Like the saints before and after her, Sister Teresa Benedicta enkindled a deep love for Jesus in the Eucharist and had a beautiful heart.
The story of Edith Stein is a harrowing one.
Practicing Judaism in her youth, an atheist in her teen and young-adult years, and, eventually, a baptized Catholic and Discalced Carmelite, God clearly had his hand on this woman from the beginning.
Born in 1891 in Breslau, Germany — now Wroclaw, Poland — Edith was one of 11 children. Disinterested in faith altogether after her father’s death, it wasn’t until she discovered the Autobiography of St. Teresa of Avila that she felt she had found the truth. Upon fulfilling her vocation to enter Camel, Edith took the name Sister Teresia Beneditca a Cruce (or “Teresa Benedicta of the Cross”).
Sister Teresa was a bright mind and a force to be reckoned with. She spent a great deal of time reading, writing and studying, with a particular interest in phenomenology.
In 1942, Sister Teresa was living at the Carmel house in Nazi-occupied Cologne, Germany. While in prayer in the chapel, she was arrested by the Gestapo. Along with several other sisters, Sister Teresa was executed in a gas chamber one week later, on Aug. 9, 1942.
Of course, there is much more to her story. But even this condensed version lends a glimpse into Sister Teresa’s heart. Through further study, it seems that, among many things, Edith Stein can be known and loved as a Eucharistic champion, a witness of surrender and a vessel of grace.
Like the saints before and after her, Sister Teresa Benedicta enkindled a deep love for Jesus in the Eucharist. It was in adoration that she experienced the tangible presence of Jesus and found great comfort and consolation. She wrote, “Only in daily, confidential relationship with the Lord in the tabernacle can one forget self, be free of all one’s own wishes and pretensions, and have a heart open to all the needs and wants of others” (Essays on Woman).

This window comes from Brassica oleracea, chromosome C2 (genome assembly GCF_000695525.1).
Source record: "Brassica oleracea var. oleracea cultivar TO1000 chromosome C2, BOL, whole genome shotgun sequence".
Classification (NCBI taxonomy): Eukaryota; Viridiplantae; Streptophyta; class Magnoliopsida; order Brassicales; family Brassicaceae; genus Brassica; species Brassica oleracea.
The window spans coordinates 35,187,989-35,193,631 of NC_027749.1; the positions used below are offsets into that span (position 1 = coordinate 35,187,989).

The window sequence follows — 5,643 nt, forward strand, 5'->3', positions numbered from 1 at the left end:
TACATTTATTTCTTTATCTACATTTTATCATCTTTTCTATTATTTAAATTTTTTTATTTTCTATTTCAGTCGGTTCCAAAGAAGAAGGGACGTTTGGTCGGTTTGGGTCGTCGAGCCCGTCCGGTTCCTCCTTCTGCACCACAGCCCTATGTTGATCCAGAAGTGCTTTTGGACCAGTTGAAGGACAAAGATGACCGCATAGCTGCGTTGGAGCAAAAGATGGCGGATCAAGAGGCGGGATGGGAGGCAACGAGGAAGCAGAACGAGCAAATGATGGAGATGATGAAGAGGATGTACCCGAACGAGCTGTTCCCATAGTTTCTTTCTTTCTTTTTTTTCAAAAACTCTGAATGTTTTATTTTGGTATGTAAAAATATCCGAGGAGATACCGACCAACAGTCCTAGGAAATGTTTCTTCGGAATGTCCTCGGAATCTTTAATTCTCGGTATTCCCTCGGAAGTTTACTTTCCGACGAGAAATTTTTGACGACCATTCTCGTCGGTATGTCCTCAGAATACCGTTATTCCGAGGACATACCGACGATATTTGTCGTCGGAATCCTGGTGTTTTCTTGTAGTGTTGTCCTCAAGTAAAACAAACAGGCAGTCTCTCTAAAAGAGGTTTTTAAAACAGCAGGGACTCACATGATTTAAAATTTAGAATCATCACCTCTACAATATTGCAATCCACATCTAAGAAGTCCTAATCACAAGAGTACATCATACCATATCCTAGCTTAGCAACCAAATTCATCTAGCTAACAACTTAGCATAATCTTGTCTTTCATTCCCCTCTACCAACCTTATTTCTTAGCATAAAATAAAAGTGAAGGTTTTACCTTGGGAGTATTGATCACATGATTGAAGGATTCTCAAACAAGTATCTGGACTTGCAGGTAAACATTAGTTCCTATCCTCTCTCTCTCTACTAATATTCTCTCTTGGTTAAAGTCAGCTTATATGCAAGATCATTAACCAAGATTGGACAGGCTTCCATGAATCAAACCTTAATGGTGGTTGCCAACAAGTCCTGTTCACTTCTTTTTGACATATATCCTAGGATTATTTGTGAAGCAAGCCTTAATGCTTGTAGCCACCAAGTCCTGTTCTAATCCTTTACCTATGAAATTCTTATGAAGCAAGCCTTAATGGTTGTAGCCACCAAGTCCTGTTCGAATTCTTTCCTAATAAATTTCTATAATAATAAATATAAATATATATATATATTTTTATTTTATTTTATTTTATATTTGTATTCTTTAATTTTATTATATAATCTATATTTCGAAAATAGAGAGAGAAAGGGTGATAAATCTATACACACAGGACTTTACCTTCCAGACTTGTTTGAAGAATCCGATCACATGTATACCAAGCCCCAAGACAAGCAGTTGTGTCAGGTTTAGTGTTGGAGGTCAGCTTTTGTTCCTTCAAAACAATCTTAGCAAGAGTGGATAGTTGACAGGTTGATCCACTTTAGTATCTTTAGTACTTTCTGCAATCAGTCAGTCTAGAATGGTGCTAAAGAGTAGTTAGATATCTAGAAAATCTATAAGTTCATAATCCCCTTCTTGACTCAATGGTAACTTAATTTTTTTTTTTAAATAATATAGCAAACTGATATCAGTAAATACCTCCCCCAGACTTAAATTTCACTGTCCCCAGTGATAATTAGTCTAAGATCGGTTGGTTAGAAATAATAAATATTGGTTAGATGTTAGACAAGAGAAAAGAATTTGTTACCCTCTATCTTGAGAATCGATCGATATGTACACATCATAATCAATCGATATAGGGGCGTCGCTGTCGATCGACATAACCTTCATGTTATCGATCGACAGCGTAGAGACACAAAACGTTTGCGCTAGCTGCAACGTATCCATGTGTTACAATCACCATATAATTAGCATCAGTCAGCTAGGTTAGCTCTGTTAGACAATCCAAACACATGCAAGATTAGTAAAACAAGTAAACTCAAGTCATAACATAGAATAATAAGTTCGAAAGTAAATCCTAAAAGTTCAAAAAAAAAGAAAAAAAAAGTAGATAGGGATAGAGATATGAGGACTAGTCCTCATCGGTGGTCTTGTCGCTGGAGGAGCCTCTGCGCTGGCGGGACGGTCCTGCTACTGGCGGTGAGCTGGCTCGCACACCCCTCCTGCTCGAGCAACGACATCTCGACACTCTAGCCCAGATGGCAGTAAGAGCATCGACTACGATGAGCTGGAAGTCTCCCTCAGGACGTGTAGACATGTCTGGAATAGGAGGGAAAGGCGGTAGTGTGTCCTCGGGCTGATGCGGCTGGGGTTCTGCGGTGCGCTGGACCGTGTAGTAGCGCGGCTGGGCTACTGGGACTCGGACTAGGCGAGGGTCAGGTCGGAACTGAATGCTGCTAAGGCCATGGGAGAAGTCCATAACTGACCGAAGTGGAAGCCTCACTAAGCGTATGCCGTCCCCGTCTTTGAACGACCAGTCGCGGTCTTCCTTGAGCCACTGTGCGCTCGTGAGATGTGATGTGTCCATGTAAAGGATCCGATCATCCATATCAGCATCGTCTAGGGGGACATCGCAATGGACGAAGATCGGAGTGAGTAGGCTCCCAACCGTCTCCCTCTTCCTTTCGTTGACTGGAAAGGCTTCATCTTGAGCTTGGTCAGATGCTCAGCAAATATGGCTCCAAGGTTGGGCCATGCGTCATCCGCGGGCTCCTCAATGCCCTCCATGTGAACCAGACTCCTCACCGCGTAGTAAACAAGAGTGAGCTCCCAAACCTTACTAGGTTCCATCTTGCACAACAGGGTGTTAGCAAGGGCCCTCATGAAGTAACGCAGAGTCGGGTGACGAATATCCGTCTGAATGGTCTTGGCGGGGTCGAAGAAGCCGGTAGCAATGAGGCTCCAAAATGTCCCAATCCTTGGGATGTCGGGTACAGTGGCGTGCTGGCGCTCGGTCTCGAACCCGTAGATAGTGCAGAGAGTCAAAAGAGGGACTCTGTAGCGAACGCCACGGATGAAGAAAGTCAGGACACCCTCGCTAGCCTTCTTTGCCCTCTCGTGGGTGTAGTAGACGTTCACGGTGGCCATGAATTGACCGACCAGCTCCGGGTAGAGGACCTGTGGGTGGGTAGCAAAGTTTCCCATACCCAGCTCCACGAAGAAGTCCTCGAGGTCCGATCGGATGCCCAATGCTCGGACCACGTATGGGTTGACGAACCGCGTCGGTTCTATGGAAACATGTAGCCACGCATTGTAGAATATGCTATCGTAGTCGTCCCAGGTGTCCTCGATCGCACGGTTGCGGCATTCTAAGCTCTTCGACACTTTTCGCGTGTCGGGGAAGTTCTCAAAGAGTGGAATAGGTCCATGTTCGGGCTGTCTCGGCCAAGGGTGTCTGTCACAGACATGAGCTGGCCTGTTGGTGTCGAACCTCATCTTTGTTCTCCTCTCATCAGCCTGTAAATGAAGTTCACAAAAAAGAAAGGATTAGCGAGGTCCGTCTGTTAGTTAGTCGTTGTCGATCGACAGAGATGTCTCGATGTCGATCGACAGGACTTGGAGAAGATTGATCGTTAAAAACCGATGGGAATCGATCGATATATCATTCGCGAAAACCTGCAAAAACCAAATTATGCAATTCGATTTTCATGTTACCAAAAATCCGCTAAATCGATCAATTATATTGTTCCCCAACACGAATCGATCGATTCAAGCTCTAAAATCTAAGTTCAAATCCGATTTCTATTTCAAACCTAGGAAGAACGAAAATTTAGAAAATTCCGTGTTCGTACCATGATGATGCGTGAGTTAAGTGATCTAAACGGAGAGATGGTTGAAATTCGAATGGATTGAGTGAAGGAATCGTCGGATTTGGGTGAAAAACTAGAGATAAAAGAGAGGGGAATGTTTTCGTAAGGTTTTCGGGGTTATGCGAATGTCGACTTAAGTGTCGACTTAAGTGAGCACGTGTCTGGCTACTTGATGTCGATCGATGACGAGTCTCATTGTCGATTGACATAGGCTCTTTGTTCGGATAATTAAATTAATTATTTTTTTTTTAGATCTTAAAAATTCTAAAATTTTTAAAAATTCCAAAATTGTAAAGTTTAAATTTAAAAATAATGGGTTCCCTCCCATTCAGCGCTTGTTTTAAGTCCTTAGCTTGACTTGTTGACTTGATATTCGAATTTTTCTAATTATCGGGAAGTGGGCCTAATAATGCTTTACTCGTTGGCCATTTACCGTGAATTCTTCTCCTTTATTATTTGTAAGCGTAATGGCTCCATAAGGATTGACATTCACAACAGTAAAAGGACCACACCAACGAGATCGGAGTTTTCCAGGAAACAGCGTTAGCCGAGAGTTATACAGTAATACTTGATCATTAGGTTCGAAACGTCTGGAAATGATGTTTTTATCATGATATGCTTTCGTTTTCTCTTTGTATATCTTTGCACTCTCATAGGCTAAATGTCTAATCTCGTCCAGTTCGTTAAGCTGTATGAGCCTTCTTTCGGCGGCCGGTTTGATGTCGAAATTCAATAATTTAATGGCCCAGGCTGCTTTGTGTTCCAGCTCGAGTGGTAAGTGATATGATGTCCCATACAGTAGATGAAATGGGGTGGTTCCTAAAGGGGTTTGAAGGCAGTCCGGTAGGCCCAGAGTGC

She further noted, “This heart, it beats for us in a small tabernacle where it remains mysteriously hidden in that still, white host” (The Hidden Life).
May Sister Teresa’s devotion for adoration of the Blessed Sacrament inspire us to carve out time from our busy schedule to meet Jesus in the Eucharist, even if just for a short while, especially amid the National Eucharistic Revival.
In her writings, Sister Teresa often discussed the importance of total surrender to the will of God. It is only through surrender, she explained, that we find true freedom. This is incredibly challenging with human efforts! But the eternal rewards will be great, and surrender often brings us peace in this valley of tears.
As Sister Teresa shared her insights, “When we entrust all the troubles of our earthly existence confidently to the divine heart, we are relieved of them. Then our soul is free to participate in the divine life” (Essays on Woman).
In a world that tells us to clench onto our worldly belongings and achievements, Sister Teresa is encouraging us to do the opposite. As we relinquish our grip on these things and place them at the foot of the cross, we allow ourselves to become more united to the Lord and his perfect plan for us.
May we practice this each day by saying a small act of surrender, and, as such, may we experience true freedom. (“O Jesus, I surrender myself to you, take care of everything!”)
As Catholics, we believe that the Lord’s grace is always sufficient for whatever crosses we may experience.
Edith Stein reminds us that we have the privilege and duty to open ourselves up to this grace so that we might be transformed by the love of Christ.
“What we can and must do is open ourselves to grace; that means to renounce our own will completely and to give it captive to the divine will, to lay our whole soul, ready for reception and formation, into God’s hands” (Principles of Women’s Education).
May we, in the spirit of Edith Stein, offer God our hearts each day so that he might make a home inside us and use us to do his holy will.
St. Teresa Benedicta’s love for Jesus ultimately led to her physical death, but she also lived her life as one of sacrifice and of praise each day.
By the testament of her life and her death, let us become more like her, and, in turn, more like Jesus.
St. Teresa, pray for us!